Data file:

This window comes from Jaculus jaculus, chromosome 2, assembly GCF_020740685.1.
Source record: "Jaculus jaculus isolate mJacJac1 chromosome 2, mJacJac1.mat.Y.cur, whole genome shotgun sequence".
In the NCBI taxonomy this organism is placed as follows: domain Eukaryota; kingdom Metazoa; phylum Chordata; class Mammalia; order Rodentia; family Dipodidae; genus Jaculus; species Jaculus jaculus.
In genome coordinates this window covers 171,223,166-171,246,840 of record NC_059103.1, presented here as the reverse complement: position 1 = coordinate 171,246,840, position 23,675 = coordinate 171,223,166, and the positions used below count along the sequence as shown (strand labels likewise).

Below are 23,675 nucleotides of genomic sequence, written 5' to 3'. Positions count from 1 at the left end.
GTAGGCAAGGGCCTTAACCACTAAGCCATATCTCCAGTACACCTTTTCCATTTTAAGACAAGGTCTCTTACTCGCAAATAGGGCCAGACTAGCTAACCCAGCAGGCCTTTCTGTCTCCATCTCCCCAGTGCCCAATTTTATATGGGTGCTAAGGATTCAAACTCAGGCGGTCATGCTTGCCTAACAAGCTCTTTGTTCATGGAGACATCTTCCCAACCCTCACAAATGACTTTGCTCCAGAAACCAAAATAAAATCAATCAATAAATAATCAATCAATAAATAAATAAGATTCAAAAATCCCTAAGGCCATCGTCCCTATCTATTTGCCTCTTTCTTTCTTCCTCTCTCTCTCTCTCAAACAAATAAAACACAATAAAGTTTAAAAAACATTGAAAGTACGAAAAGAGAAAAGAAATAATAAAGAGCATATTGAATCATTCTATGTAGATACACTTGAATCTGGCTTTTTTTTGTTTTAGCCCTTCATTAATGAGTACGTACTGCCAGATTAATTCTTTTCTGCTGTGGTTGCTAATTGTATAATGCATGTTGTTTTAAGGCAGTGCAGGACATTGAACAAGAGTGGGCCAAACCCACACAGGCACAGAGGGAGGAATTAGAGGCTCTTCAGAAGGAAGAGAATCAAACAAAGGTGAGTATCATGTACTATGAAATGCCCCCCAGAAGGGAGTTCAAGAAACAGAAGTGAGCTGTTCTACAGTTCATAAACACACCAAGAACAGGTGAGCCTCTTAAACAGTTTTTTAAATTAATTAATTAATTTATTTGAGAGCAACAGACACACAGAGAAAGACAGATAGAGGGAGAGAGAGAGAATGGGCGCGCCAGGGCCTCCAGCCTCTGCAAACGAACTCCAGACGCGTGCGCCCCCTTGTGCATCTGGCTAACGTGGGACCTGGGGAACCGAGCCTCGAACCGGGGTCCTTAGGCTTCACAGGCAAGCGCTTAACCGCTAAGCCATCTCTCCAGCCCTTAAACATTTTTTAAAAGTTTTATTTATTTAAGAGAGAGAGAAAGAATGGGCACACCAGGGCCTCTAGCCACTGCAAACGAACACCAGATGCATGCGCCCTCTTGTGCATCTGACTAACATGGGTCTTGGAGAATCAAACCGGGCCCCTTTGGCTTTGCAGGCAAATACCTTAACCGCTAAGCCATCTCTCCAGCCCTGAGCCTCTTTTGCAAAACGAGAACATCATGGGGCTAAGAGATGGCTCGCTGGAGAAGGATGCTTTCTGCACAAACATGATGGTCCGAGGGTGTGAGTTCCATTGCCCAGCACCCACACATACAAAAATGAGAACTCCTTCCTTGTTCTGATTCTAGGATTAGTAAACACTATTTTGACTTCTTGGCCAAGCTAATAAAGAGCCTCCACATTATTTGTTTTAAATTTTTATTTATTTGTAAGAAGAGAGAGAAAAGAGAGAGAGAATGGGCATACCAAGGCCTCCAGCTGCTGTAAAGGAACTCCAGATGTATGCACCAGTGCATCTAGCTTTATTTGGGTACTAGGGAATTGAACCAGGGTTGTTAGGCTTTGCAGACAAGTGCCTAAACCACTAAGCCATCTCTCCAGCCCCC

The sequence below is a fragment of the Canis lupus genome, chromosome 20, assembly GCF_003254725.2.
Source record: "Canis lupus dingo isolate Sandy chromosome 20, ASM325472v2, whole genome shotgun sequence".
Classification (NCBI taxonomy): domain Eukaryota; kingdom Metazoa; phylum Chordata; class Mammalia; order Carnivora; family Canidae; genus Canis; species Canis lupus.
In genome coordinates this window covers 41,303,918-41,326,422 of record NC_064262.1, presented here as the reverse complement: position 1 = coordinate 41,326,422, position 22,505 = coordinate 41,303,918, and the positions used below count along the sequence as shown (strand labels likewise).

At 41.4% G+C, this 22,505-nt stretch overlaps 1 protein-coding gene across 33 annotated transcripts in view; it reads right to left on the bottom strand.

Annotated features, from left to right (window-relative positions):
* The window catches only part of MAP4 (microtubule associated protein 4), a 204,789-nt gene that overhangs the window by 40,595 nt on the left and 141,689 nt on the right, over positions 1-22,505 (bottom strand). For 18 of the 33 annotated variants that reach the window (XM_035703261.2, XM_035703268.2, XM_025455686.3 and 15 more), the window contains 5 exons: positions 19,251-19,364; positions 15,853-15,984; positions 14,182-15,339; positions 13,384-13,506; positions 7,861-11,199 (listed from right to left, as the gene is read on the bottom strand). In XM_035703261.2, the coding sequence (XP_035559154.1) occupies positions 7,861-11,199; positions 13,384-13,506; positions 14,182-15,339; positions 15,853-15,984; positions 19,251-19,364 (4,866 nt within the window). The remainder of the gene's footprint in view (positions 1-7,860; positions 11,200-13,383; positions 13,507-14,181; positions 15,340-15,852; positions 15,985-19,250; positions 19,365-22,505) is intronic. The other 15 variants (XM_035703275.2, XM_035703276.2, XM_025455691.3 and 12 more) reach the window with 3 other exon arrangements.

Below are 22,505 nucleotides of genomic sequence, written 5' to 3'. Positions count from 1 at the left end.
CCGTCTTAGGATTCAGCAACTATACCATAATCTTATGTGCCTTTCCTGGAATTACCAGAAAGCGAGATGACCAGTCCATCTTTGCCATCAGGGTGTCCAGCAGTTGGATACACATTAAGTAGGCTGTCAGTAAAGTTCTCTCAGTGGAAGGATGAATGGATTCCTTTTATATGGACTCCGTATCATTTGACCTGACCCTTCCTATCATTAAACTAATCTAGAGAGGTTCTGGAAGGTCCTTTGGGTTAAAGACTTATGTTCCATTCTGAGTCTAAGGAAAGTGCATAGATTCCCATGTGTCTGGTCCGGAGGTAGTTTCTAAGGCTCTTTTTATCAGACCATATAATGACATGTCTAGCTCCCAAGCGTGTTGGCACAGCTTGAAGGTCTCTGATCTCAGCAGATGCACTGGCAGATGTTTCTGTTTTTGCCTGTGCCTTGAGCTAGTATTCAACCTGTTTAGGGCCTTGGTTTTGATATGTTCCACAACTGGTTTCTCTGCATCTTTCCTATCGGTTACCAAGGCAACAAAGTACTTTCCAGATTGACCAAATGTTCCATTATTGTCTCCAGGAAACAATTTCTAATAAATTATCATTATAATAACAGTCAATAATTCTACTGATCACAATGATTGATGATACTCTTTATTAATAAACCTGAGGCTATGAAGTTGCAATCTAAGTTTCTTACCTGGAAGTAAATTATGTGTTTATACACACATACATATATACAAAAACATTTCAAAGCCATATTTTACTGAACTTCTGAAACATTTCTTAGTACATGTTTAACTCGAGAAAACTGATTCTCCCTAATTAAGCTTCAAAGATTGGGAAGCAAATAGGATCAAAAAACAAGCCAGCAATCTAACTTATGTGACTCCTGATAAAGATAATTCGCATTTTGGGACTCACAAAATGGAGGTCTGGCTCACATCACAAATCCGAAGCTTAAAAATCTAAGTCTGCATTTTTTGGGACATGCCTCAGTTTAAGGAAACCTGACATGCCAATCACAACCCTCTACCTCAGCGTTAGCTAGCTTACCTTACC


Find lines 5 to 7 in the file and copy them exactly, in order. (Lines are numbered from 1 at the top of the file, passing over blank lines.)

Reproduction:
Below are 23,675 nucleotides of genomic sequence, written 5' to 3'. Positions count from 1 at the left end.
GTAGGCAAGGGCCTTAACCACTAAGCCATATCTCCAGTACACCTTTTCCATTTTAAGACAAGGTCTCTTACTCGCAAATAGGGCCAGACTAGCTAACCCAGCAGGCCTTTCTGTCTCCATCTCCCCAGTGCCCAATTTTATATGGGTGCTAAGGATTCAAACTCAGGCGGTCATGCTTGCCTAACAAGCTCTTTGTTCATGGAGACATCTTCCCAACCCTCACAAATGACTTTGCTCCAGAAACCAAAATAAAATCAATCAATAAATAATCAATCAATAAATAAATAAGATTCAAAAATCCCTAAGGCCATCGTCCCTATCTATTTGCCTCTTTCTTTCTTCCTCTCTCTCTCTCTCAAACAAATAAAACACAATAAAGTTTAAAAAACATTGAAAGTACGAAAAGAGAAAAGAAATAATAAAGAGCATATTGAATCATTCTATGTAGATACACTTGAATCTGGCTTTTTTTTGTTTTAGCCCTTCATTAATGAGTACGTACTGCCAGATTAATTCTTTTCTGCTGTGGTTGCTAATTGTATAATGCATGTTGTTTTAAGGCAGTGCAGGACATTGAACAAGAGTGGGCCAAACCCACACAGGCACAGAGGGAGGAATTAGAGGCTCTTCAGAAGGAAGAGAATCAAACAAAGGTGAGTATCATGTACTATGAAATGCCCCCCAGAAGGGAGTTCAAGAAACAGAAGTGAGCTGTTCTACAGTTCATAAACACACCAAGAACAGGTGAGCCTCTTAAACAGTTTTTTAAATTAATTAATTAATTTATTTGAGAGCAACAGACACACAGAGAAAGACAGATAGAGGGAGAGAGAGAGAATGGGCGCGCCAGGGCCTCCAGCCTCTGCAAACGAACTCCAGACGCGTGCGCCCCCTTGTGCATCTGGCTAACGTGGGACCTGGGGAACCGAGCCTCGAACCGGGGTCCTTAGGCTTCACAGGCAAGCGCTTAACCGCTAAGCCATCTCTCCAGCCCTTAAACATTTTTTAAAAGTTTTATTTATTTAAGAGAGAGAGAAAGAATGGGCACACCAGGGCCTCTAGCCACTGCAAACGAACACCAGATGCATGCGCCCTCTTGTGCATCTGACTAACATGGGTCTTGGAGAATCAAACCGGGCCCCTTTGGCTTTGCAGGCAAATACCTTAACCGCTAAGCCATCTCTCCAGCCCTGAGCCTCTTTTGCAAAACGAGAACATCATGGGGCTAAGAGATGGCTCGCTGGAGAAGGATGCTTTCTGCACAAACATGATGGTCCGAGGGTGTGAGTTCCATTGCCCAGCACCCACACATACAAAAATGAGAACTCCTTCCTTGTTCTGATTCTAGGATTAGTAAACACTATTTTGACTTCTTGGCCAAGCTAATAAAGAGCCTCCACATTATTTGTTTTAAATTTTTATTTATTTGTAAGAAGAGAGAGAAAAGAGAGAGAGAATGGGCATACCAAGGCCTCCAGCTGCTGTAAAGGAACTCCAGATGTATGCACCAGTGCATCTAGCTTTATTTGGGTACTAGGGAATTGAACCAGGGTTGTTAGGCTTTGCAGACAAGTGCCTAAACCACTAAGCCATCTCTCCAGCCCCC

The sequence below is a fragment of the Canis lupus genome, chromosome 20, assembly GCF_003254725.2.